One of the main problems with a tokamak is the ‘disruption’, when the plasma energy is suddenly lost, stopping any fusion that is occurring and requiring a restart of the reactor. (See the question below for a lot of detail about this!) In extreme cases, these disruptions can cause damage to the wall of the tokamak – which would require repairs before the machine can be restarted. Over the past decade, we have developed techniques to mitigate these disruptions, causing the plasma to come to a rapid shutdown that does not negatively affect the wall condition. Work is underway to scale these techniques up to a reactor-size device (ITER).

6) ELM control/avoidance –
Another longstanding problem with tokamaks is periodic ‘bursts’ of energy from the edge called Edge-Localized Modes (ELMs). In today’s devices, ELMs are not a problem, but in ITER and future reactors, they could carry enough energy to damage the wall in the divertor region (where most of the energy comes out). There has been rapid progress lately (past 15 years) in ways to control these ELMs by making them more rapid and smaller, such as using resonant magnetic perturbation (RMP) coils to distort the shape of the confining magnetic field, or ‘pellet pacing’ (firing small pellets of deuterium fuel into the machine 50–60 times per second, which triggers an ELM), or vertical ‘kicks’ in which the control system suddenly jogs the plasma position a few centimeters vertically, also triggering an ELM. Between these techniques and the recently discovered I-mode (which doesn’t have ELMs), this is a problem that is well on the way to being solved.

7) High-Z walls –
This is a particular point of pride for Alcator C-Mod. Running a tokamak with walls made of refractory metals has many advantages because of the extreme capacity of these materials to absorb heat loads, but there are disadvantages as well, such as how radiative these high atomic number elements are if they get into the plasma as impurities, or how metallic materials distort when they melt, rather than ablating like carbon-fiber composites. Alcator C-Mod (which has a molybdenum wall) and other tokamaks have recently shown that it is possible to reliably run a tokamak with high-Z refractory metal walls, which will almost certainly be a feature of future reactors.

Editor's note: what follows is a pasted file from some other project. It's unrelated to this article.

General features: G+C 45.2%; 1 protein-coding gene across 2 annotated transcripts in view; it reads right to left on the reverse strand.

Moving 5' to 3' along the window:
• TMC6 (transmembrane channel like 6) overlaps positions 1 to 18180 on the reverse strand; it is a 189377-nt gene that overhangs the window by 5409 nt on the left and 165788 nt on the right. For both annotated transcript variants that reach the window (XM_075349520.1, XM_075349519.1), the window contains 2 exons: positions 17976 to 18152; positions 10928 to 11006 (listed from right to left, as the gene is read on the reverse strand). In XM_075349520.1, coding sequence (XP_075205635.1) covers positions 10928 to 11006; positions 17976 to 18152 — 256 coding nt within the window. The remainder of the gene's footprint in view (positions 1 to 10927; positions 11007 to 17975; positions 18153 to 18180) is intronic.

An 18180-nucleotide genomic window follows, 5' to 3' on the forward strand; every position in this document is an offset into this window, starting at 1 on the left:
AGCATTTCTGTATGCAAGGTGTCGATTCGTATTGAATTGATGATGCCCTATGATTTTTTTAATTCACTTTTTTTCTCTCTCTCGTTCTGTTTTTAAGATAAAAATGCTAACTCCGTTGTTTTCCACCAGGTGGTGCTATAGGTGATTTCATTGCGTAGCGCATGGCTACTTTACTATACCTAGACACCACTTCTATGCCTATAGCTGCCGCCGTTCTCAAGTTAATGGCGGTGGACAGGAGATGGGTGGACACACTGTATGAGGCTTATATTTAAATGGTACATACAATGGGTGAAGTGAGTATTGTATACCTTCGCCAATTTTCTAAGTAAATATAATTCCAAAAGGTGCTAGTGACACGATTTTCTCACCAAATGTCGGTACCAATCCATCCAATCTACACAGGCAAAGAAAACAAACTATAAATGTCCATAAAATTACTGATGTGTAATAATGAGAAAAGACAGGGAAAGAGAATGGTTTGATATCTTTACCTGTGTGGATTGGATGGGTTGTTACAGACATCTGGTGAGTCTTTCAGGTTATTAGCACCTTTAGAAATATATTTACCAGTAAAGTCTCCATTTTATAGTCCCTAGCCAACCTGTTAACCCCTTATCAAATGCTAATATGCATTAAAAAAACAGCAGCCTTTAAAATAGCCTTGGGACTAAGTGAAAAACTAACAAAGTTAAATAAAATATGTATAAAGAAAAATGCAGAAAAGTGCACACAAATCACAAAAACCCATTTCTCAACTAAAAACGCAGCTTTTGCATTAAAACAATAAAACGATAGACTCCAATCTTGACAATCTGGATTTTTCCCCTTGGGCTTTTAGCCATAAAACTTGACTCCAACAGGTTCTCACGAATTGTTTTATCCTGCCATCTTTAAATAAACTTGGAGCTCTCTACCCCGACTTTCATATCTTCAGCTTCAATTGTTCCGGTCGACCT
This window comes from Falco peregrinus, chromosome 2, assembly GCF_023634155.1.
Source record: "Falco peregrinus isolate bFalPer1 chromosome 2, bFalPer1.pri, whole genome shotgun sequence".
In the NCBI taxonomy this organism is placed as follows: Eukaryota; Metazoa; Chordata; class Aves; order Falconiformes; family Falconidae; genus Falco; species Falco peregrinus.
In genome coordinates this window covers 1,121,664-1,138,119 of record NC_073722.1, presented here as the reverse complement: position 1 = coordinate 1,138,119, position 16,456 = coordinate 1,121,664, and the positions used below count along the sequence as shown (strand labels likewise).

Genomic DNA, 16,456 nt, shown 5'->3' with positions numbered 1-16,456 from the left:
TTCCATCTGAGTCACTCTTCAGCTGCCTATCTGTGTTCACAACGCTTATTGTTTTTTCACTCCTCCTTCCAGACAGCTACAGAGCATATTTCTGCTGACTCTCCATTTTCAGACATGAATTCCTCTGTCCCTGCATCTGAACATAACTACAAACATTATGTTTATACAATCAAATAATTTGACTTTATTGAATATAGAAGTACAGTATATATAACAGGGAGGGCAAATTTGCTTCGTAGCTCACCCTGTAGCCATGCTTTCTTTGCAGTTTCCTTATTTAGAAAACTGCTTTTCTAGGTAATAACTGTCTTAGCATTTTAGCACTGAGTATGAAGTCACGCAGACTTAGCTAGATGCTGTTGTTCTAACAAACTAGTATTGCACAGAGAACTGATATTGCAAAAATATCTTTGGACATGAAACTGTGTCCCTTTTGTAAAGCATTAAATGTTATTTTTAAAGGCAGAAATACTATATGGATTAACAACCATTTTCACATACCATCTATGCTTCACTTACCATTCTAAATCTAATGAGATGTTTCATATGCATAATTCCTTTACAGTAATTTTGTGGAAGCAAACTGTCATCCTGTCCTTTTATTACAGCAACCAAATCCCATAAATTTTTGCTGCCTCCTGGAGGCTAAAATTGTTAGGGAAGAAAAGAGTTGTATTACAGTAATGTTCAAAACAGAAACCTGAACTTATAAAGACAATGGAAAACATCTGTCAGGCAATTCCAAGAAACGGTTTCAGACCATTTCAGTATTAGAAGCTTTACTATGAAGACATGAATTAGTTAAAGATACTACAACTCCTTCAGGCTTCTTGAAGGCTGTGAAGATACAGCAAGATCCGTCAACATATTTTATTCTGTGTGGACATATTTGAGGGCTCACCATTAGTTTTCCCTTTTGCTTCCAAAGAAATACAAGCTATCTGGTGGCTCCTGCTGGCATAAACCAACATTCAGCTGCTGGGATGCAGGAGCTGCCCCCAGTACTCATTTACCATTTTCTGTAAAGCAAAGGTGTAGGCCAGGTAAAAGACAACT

2. Power Loss Scenario in Alcator C-Mod?
by eldavojohn

Not to raise any fears -- rather out of genuine curiosity -- what happens when the magnetic fields that hold the 90,000,000 degrees Celsius plasma in place fail or loser power on the Alcator C-Mod? I understand it's probably in prototype mode, but what sort of safety advantages or disadvantages do Alcator C-Mod designs offer over conventional, large-scale designs? Does the plasma come into contact with the toroidal superconducting coil? Then what?

Geoff Olynyk answers: Actually, that’s exactly what my research is on! The event you describe is called a "disruption." Holding a hot plasma stationary using magnetic fields without it ever touching material surfaces is very difficult – Richard Feynman once compared it to trying to "hold Jello with rubber bands." For any number of reasons, like a magnetic coil losing power, the control system not being able to juggle the plasma position quickly enough, or the plasma hitting a stability limit (pressure or density goes too high), it’s possible for the plasma to hit the wall. The most important thing to know, though, is that when this occurs (and it does, frequently, in today’s experiments – although it’ll have to be a very rare occurrence in a real power reactor so it produces uninterrupted electricity), it is no risk to the environment or to safety.

To understand what happens, you have to realize that the plasma is very, very light. In the Alcator C-Mod tokamak, it has a mass of only about 0.001 grams – about one- fiftieth as much as the smallest drop of water you can get from an eyedropper. (This is with a plasma volume of about a cubic meter – a fusion plasma is actually a pretty good vacuum!) So even though it’s very hot, it doesn’t actually have a lot of thermal stored energy to flow into the wall if confinement is suddenly lost. There is actually more energy stored in the current flowing in the plasma (in C-Mod, about a million amperes), which also gets deposited on the wall. In C-Mod, thermal stored energy is about 50– 150 kJ and magnetic stored energy is almost 1000 kJ. The problem is that as we go to larger machines (like ITER, or a reactor), the amount of stored energy in the plasma scales like the cube of the size, and the wall area only scales like the square of the size. So the energy deposited per square meter of wall area gets worse (larger) as we go up in machine size.